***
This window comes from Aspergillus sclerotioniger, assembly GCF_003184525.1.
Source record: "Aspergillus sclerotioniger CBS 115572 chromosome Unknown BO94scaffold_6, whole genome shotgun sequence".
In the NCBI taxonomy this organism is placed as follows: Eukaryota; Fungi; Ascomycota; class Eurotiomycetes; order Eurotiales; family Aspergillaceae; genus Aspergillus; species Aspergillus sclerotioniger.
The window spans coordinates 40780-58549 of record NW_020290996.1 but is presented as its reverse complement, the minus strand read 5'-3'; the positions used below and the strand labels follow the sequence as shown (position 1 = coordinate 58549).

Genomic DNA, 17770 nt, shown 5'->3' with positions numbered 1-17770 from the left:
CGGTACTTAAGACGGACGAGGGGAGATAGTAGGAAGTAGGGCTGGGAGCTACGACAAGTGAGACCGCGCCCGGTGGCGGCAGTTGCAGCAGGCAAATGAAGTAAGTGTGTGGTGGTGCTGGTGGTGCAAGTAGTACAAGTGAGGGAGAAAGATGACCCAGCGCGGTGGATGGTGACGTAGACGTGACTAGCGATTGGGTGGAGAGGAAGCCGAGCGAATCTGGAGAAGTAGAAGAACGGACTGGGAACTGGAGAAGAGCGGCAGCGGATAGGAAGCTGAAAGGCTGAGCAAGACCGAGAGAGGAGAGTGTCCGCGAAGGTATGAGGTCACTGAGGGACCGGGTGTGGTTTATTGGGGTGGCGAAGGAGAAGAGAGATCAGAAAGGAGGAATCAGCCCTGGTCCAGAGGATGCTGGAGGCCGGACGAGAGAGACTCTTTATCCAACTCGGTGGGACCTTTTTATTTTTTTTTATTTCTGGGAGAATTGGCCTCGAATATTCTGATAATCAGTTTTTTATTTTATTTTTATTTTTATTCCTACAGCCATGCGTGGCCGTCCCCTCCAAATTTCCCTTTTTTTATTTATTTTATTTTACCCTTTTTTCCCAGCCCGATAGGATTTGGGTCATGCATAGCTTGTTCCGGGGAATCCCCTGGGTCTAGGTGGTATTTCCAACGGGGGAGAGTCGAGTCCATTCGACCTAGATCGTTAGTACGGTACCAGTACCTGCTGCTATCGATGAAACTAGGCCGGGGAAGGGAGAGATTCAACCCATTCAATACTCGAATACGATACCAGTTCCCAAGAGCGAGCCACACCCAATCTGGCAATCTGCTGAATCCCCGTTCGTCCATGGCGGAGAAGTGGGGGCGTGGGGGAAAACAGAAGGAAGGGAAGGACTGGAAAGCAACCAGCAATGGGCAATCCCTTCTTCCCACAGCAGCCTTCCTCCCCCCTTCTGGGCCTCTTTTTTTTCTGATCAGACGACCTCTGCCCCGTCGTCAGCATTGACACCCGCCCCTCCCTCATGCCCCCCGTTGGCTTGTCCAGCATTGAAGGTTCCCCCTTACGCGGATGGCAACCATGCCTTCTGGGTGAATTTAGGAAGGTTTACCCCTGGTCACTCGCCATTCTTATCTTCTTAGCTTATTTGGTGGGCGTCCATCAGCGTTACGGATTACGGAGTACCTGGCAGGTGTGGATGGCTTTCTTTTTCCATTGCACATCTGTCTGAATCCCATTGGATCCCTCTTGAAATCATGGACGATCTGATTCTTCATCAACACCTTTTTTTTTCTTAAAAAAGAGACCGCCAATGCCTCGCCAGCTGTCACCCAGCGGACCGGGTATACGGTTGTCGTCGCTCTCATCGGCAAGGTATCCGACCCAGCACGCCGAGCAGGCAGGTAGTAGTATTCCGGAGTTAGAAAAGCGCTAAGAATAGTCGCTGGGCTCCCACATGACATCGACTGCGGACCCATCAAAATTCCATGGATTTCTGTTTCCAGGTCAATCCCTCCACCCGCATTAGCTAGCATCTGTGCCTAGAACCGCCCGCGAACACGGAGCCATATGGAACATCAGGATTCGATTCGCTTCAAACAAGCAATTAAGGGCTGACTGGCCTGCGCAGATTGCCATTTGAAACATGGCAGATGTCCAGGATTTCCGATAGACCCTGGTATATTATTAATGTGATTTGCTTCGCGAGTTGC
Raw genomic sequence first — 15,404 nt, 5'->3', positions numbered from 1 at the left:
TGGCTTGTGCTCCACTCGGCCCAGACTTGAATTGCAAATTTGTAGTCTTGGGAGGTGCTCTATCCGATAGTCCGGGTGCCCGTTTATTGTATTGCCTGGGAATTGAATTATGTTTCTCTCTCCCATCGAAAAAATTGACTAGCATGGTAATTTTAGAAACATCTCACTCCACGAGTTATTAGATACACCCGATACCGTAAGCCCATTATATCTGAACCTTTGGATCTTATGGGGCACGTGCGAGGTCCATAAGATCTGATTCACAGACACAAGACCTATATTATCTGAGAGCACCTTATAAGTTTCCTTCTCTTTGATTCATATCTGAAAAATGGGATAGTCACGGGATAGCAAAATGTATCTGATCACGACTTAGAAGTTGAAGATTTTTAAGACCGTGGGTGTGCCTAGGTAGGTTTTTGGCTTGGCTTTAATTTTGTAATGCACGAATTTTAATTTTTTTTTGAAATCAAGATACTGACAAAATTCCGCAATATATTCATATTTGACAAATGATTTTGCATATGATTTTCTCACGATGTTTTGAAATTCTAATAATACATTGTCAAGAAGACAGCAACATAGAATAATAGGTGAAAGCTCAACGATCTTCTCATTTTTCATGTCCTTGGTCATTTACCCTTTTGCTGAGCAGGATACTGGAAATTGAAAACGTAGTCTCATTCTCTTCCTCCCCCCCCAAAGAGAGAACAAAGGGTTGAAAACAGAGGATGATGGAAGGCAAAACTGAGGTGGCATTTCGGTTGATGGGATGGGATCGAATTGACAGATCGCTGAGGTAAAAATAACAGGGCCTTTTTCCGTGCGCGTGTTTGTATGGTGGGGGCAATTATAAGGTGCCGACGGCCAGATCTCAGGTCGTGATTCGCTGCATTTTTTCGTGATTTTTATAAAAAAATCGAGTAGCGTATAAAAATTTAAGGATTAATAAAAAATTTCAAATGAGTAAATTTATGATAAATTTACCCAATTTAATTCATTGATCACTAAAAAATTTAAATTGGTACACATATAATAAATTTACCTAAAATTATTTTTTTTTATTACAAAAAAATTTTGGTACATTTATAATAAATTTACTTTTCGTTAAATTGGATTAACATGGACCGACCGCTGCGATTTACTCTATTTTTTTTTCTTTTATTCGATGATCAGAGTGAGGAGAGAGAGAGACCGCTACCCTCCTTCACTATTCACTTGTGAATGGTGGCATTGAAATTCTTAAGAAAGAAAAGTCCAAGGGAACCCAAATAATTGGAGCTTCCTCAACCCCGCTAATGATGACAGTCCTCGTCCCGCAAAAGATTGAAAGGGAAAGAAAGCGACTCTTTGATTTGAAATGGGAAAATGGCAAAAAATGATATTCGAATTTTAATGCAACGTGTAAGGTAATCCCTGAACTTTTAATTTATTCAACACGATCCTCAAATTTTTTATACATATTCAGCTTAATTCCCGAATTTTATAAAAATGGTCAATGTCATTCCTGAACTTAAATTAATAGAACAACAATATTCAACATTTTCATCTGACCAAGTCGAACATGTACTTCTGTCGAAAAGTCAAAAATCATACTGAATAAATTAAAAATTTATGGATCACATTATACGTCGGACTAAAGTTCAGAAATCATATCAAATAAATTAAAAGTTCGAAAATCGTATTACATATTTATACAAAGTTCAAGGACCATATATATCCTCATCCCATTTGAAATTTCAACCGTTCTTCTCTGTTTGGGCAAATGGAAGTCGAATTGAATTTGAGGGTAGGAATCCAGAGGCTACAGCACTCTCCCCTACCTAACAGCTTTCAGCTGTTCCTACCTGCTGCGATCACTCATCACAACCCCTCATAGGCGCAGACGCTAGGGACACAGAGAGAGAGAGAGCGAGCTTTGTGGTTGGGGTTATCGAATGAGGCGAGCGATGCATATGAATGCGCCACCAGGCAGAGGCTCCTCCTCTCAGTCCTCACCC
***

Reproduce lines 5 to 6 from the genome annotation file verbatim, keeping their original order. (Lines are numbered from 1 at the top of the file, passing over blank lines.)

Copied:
Genomic DNA, 17770 nt, shown 5'->3' with positions numbered 1-17770 from the left:
CGGTACTTAAGACGGACGAGGGGAGATAGTAGGAAGTAGGGCTGGGAGCTACGACAAGTGAGACCGCGCCCGGTGGCGGCAGTTGCAGCAGGCAAATGAAGTAAGTGTGTGGTGGTGCTGGTGGTGCAAGTAGTACAAGTGAGGGAGAAAGATGACCCAGCGCGGTGGATGGTGACGTAGACGTGACTAGCGATTGGGTGGAGAGGAAGCCGAGCGAATCTGGAGAAGTAGAAGAACGGACTGGGAACTGGAGAAGAGCGGCAGCGGATAGGAAGCTGAAAGGCTGAGCAAGACCGAGAGAGGAGAGTGTCCGCGAAGGTATGAGGTCACTGAGGGACCGGGTGTGGTTTATTGGGGTGGCGAAGGAGAAGAGAGATCAGAAAGGAGGAATCAGCCCTGGTCCAGAGGATGCTGGAGGCCGGACGAGAGAGACTCTTTATCCAACTCGGTGGGACCTTTTTATTTTTTTTTATTTCTGGGAGAATTGGCCTCGAATATTCTGATAATCAGTTTTTTATTTTATTTTTATTTTTATTCCTACAGCCATGCGTGGCCGTCCCCTCCAAATTTCCCTTTTTTTATTTATTTTATTTTACCCTTTTTTCCCAGCCCGATAGGATTTGGGTCATGCATAGCTTGTTCCGGGGAATCCCCTGGGTCTAGGTGGTATTTCCAACGGGGGAGAGTCGAGTCCATTCGACCTAGATCGTTAGTACGGTACCAGTACCTGCTGCTATCGATGAAACTAGGCCGGGGAAGGGAGAGATTCAACCCATTCAATACTCGAATACGATACCAGTTCCCAAGAGCGAGCCACACCCAATCTGGCAATCTGCTGAATCCCCGTTCGTCCATGGCGGAGAAGTGGGGGCGTGGGGGAAAACAGAAGGAAGGGAAGGACTGGAAAGCAACCAGCAATGGGCAATCCCTTCTTCCCACAGCAGCCTTCCTCCCCCCTTCTGGGCCTCTTTTTTTTCTGATCAGACGACCTCTGCCCCGTCGTCAGCATTGACACCCGCCCCTCCCTCATGCCCCCCGTTGGCTTGTCCAGCATTGAAGGTTCCCCCTTACGCGGATGGCAACCATGCCTTCTGGGTGAATTTAGGAAGGTTTACCCCTGGTCACTCGCCATTCTTATCTTCTTAGCTTATTTGGTGGGCGTCCATCAGCGTTACGGATTACGGAGTACCTGGCAGGTGTGGATGGCTTTCTTTTTCCATTGCACATCTGTCTGAATCCCATTGGATCCCTCTTGAAATCATGGACGATCTGATTCTTCATCAACACCTTTTTTTTTCTTAAAAAAGAGACCGCCAATGCCTCGCCAGCTGTCACCCAGCGGACCGGGTATACGGTTGTCGTCGCTCTCATCGGCAAGGTATCCGACCCAGCACGCCGAGCAGGCAGGTAGTAGTATTCCGGAGTTAGAAAAGCGCTAAGAATAGTCGCTGGGCTCCCACATGACATCGACTGCGGACCCATCAAAATTCCATGGATTTCTGTTTCCAGGTCAATCCCTCCACCCGCATTAGCTAGCATCTGTGCCTAGAACCGCCCGCGAACACGGAGCCATATGGAACATCAGGATTCGATTCGCTTCAAACAAGCAATTAAGGGCTGACTGGCCTGCGCAGATTGCCATTTGAAACATGGCAGATGTCCAGGATTTCCGATAGACCCTGGTATATTATTAATGTGATTTGCTTCGCGAGTTGC